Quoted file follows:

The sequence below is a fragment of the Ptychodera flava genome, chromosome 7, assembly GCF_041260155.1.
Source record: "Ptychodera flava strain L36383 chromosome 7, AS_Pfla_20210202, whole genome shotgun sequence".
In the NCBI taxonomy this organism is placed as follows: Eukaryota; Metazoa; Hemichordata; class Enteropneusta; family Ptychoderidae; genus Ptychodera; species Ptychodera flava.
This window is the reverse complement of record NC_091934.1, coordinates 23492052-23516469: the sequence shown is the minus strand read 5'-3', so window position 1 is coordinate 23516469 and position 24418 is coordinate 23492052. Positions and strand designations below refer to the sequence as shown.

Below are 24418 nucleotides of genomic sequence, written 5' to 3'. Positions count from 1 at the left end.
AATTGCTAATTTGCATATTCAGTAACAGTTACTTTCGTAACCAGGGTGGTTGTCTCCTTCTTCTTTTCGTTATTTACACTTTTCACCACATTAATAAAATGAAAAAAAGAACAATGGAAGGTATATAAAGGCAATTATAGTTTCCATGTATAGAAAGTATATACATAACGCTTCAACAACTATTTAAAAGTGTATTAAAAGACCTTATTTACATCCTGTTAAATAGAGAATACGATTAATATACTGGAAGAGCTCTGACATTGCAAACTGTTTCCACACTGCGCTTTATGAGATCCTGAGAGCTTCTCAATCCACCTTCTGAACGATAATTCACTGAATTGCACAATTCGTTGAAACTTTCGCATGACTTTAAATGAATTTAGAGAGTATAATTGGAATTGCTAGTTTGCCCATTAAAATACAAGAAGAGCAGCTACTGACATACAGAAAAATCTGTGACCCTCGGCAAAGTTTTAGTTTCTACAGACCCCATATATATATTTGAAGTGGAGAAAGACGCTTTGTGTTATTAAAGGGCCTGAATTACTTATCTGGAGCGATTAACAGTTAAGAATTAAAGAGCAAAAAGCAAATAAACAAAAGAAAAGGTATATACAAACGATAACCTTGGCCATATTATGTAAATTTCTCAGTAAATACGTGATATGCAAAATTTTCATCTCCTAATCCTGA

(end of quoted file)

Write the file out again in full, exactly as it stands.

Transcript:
The sequence below is a fragment of the Ptychodera flava genome, chromosome 7, assembly GCF_041260155.1.
Source record: "Ptychodera flava strain L36383 chromosome 7, AS_Pfla_20210202, whole genome shotgun sequence".
In the NCBI taxonomy this organism is placed as follows: Eukaryota; Metazoa; Hemichordata; class Enteropneusta; family Ptychoderidae; genus Ptychodera; species Ptychodera flava.
This window is the reverse complement of record NC_091934.1, coordinates 23492052-23516469: the sequence shown is the minus strand read 5'-3', so window position 1 is coordinate 23516469 and position 24418 is coordinate 23492052. Positions and strand designations below refer to the sequence as shown.

Below are 24418 nucleotides of genomic sequence, written 5' to 3'. Positions count from 1 at the left end.
AATTGCTAATTTGCATATTCAGTAACAGTTACTTTCGTAACCAGGGTGGTTGTCTCCTTCTTCTTTTCGTTATTTACACTTTTCACCACATTAATAAAATGAAAAAAAGAACAATGGAAGGTATATAAAGGCAATTATAGTTTCCATGTATAGAAAGTATATACATAACGCTTCAACAACTATTTAAAAGTGTATTAAAAGACCTTATTTACATCCTGTTAAATAGAGAATACGATTAATATACTGGAAGAGCTCTGACATTGCAAACTGTTTCCACACTGCGCTTTATGAGATCCTGAGAGCTTCTCAATCCACCTTCTGAACGATAATTCACTGAATTGCACAATTCGTTGAAACTTTCGCATGACTTTAAATGAATTTAGAGAGTATAATTGGAATTGCTAGTTTGCCCATTAAAATACAAGAAGAGCAGCTACTGACATACAGAAAAATCTGTGACCCTCGGCAAAGTTTTAGTTTCTACAGACCCCATATATATATTTGAAGTGGAGAAAGACGCTTTGTGTTATTAAAGGGCCTGAATTACTTATCTGGAGCGATTAACAGTTAAGAATTAAAGAGCAAAAAGCAAATAAACAAAAGAAAAGGTATATACAAACGATAACCTTGGCCATATTATGTAAATTTCTCAGTAAATACGTGATATGCAAAATTTTCATCTCCTAATCCTGA